The two other runners stopped after 75 miles, calling it a day and driving home after their third lap. Troy, meanwhile, was poised to complete his first 100-miler.

Well, that is, until mile 70. First, his foot pain, diagnosed weeks earlier as a "stress reaction," began impairing his stride. Then there was 50 or so minutes that Troy doesn't even remember.

"I woke up about 20 yards off the trail, just sitting slumped over on a rock," Troy said. "I don't know what happened."

"What happened to Troy sounds scary, but I've witnessed exactly that in other runners who blacked out or began hallucinating," said Lynn, who investigated this phenomenon with sleep researchers earlier in his career. "Occasionally there are sleep brainwaves going on in these runners' minds and the hallucinations they experience are actually dreams taking place. You could get so fatigued that you could sit down and immediately fall asleep and then just wake back up 10 minutes later. It's very possible that's exactly what happened to Ben."

After gathering himself, Troy ran the final 30 miles in the same time it took him to run the first 70, but he did it. Eight months after his first marathon, he had his first 100-miler complete in a time of 32 hours, 50 minutes, 57 seconds.

"At the end of it, I was pretty messed up and my foot hurt for a couple months afterward, but I got it done; I finished it," said Troy. "After that, I was all in for ultras, and I knew I could get my time down with more aid stations."

Troy running along Keister Road

"The transition that Ben made is extraordinary; there's no doubt," said Lynn, who began running ultramarathons in his mid-30s. "Usually, somebody runs a marathon and they might take a stab at the 50K and move up to the 50-miler, but making the jump to 100 miles in the time that he did was remarkable."

Ever the competitor, Troy's next goal was to run a 100-miler in less than 24 hours, what he said is "the gold standard." By summertime he was back to full strength, running a few 50-kilometer races. By the fall, his training peaked as he was running up to 140 miles in a week. In November, he ran his second 100-miler, the Mountaineer Rumble in Blacksburg, South Carolina, a trail run with elevation changes and multiple creek crossings, soaking the runners' feet and causing blisters. Troy finished in less than 31 hours.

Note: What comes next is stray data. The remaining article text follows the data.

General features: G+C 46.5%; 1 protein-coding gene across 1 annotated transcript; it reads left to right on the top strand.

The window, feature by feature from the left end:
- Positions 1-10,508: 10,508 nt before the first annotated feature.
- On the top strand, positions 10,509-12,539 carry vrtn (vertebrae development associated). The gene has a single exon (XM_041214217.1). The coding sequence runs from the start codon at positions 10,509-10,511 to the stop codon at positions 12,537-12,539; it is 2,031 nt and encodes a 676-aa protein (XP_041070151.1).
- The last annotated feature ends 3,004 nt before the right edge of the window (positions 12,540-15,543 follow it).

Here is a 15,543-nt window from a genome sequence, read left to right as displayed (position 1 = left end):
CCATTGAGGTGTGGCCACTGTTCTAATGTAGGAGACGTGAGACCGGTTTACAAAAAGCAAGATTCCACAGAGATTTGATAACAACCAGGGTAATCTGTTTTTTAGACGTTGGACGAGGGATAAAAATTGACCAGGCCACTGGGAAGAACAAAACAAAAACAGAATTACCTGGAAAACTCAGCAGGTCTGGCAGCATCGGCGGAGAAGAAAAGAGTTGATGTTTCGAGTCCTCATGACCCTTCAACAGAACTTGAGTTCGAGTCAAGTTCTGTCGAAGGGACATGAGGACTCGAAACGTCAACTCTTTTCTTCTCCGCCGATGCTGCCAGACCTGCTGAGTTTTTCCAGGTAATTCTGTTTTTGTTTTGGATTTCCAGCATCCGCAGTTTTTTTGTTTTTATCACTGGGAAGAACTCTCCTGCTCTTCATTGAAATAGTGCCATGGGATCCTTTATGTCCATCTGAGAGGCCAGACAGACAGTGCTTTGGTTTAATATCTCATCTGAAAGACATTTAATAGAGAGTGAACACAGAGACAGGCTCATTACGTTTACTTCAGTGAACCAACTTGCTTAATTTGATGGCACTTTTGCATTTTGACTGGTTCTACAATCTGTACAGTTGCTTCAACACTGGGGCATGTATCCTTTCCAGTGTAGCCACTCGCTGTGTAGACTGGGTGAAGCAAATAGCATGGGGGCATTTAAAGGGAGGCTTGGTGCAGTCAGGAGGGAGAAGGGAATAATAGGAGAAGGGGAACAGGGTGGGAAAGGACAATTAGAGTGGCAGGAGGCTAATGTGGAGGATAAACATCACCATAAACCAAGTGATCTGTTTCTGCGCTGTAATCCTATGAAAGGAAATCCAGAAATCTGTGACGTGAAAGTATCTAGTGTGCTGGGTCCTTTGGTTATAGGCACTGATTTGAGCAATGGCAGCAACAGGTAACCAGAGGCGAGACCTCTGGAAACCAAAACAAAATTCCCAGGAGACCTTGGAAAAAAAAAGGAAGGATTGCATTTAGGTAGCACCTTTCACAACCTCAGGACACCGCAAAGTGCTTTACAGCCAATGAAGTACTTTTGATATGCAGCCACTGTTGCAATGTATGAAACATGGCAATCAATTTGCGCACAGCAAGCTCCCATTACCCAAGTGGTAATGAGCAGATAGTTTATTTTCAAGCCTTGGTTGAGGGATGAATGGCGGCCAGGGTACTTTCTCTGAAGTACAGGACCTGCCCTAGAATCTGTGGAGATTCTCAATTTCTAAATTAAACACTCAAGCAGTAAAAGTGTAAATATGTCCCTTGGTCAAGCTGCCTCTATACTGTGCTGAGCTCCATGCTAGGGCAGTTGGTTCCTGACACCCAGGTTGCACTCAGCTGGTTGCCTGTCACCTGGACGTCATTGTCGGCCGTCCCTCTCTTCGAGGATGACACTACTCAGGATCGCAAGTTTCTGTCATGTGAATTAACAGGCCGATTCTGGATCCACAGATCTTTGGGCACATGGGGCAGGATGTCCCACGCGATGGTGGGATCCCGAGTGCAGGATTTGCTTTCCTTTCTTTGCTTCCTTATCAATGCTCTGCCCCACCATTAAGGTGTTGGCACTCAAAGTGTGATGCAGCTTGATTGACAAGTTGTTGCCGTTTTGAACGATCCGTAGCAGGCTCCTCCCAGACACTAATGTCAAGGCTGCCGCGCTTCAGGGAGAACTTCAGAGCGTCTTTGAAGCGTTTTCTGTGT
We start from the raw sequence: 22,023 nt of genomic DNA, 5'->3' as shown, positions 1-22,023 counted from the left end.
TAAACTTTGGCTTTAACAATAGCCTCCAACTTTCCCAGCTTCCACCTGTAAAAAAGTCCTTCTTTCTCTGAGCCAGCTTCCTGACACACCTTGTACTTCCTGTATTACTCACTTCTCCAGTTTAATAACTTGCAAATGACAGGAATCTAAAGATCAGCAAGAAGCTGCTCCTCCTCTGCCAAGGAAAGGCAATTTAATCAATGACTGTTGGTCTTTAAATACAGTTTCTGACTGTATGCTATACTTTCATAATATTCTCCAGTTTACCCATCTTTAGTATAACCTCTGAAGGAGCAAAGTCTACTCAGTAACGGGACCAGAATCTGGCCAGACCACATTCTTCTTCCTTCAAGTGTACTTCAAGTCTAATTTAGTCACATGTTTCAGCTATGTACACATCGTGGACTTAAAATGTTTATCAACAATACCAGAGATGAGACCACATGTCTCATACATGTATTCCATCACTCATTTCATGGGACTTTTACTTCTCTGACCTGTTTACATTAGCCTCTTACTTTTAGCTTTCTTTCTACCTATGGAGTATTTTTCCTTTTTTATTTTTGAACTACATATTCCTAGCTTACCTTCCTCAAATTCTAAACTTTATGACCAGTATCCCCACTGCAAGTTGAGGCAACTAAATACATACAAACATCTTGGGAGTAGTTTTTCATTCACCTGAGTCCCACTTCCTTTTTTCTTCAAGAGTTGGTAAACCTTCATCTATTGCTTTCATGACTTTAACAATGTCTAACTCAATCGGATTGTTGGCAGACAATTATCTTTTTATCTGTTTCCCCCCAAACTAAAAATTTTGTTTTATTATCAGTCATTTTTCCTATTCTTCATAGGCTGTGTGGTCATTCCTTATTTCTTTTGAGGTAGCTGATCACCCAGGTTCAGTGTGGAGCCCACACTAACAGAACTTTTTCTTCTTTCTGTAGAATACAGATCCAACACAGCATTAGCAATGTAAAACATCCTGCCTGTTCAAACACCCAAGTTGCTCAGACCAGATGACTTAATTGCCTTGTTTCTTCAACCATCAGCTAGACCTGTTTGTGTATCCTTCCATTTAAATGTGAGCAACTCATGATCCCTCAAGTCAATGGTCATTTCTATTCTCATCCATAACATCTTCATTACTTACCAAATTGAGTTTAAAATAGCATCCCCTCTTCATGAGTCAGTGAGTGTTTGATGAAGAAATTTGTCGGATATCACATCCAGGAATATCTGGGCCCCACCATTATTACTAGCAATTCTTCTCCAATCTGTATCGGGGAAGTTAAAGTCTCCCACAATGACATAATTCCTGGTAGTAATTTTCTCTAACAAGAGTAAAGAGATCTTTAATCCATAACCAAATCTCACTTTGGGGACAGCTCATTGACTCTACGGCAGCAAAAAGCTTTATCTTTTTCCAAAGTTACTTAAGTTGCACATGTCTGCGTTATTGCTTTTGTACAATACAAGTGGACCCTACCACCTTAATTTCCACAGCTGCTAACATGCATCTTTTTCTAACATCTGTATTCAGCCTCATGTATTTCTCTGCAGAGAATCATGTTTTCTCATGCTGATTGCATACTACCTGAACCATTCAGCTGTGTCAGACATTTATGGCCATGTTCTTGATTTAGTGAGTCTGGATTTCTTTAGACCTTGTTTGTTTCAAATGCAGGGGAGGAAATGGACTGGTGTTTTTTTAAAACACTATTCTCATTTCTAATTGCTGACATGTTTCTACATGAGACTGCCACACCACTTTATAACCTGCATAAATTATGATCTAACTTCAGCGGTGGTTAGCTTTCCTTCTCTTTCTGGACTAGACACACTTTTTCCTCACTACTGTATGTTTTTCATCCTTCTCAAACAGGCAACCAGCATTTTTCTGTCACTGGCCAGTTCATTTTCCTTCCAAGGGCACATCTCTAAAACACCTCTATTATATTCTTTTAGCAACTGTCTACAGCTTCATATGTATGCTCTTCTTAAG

Just a week later, Troy ran Ohio's Backyard Ultra, in Lucasville, Ohio, a "last person standing" race where competitors see how many consecutive times they can complete a 4.2-mile course in less than 60 minutes. The last runner who is at the start line at the top of the hour for the most consecutive laps is declared the winner. Troy wasn't expecting to run 100 miles, given he had just run one a week earlier, but his competitive juices kicked in and he ran until he reached the mark, before the 24th lap, thereby achieving his sub-24-hour goal. The race winner kept going until reaching 153 miles.

Troy continued shaving time off his personal record, running the Hainesport Hundred in Hainesport, New Jersey, in 23 hours, 14 minutes, on Dec. 31, celebrating the holiday once again by "running" into the new year.

"I keep thinking that everyone else is going to be partying or getting drunk and I'm going to run 100 miles ... let's go," Troy said. "That's how I am with everything. If I'm going to do something, I'm going to the next level and become crazy with it."

With the pandemic still taking a bite out of the 2021 ultramarathon season, Troy continues doing virtual races and running 100-mile clips on his own. Saying that monotony is one of his skills, he runs these long distances around Slippery Rock, on a quarter-mile track or a 1.5-mile loop on the roads around campus.

His daily routine consists of waking up at 3 a.m. to do strength training workouts at an Anytime Fitness gym near his apartment, before running outside. "Then I'm free to do what I need to do for the rest of the day," Troy said.

What he needs to do, in addition to taking classes at SRU, is work as an intern with the University's Athletics Department as a strength and conditioning coach. Three days a week, Troy reports to Morrow Field House at 6:45 a.m. to help train the men's soccer team. His afternoons are spent with the SRU football team before finishing the day with the women's basketball and tennis teams, ending his days around 7 p.m.

Troy running alone in the winter air

"Ben is like a Labrador retriever; he's always happy no matter how tired he is, he has the same energy, the same enthusiasm and he always has a smile on his face," said Scott Morrison, athletic trainer for the SRU football and tennis teams. "I don't know how he does it. I have a lot of respect for someone that has that kind of focus and determination. I've been a mentor to college students in various roles for 15 years and I've never come across anyone like him."

Troy plans to get a master's degree in strength and conditioning after he graduates in the spring. He also wants to train to become a Navy SEAL, a special operations force that requires some of the most rigorously demanding physical training in the U.S. military. Only about a quarter of the 1,000 recruits make it through the training each year.

And while SEAL training is more than just running long distances, Troy thrives on all types of disciplined activities.

"Discipline is the only way you get better at anything," Troy said. "I just want to be the best that I can at what I choose to do, and that's running 100 milers. Because every time I do it, it's life-changing. Everything else just seems small. All the physical and mental suffering just makes me a better person."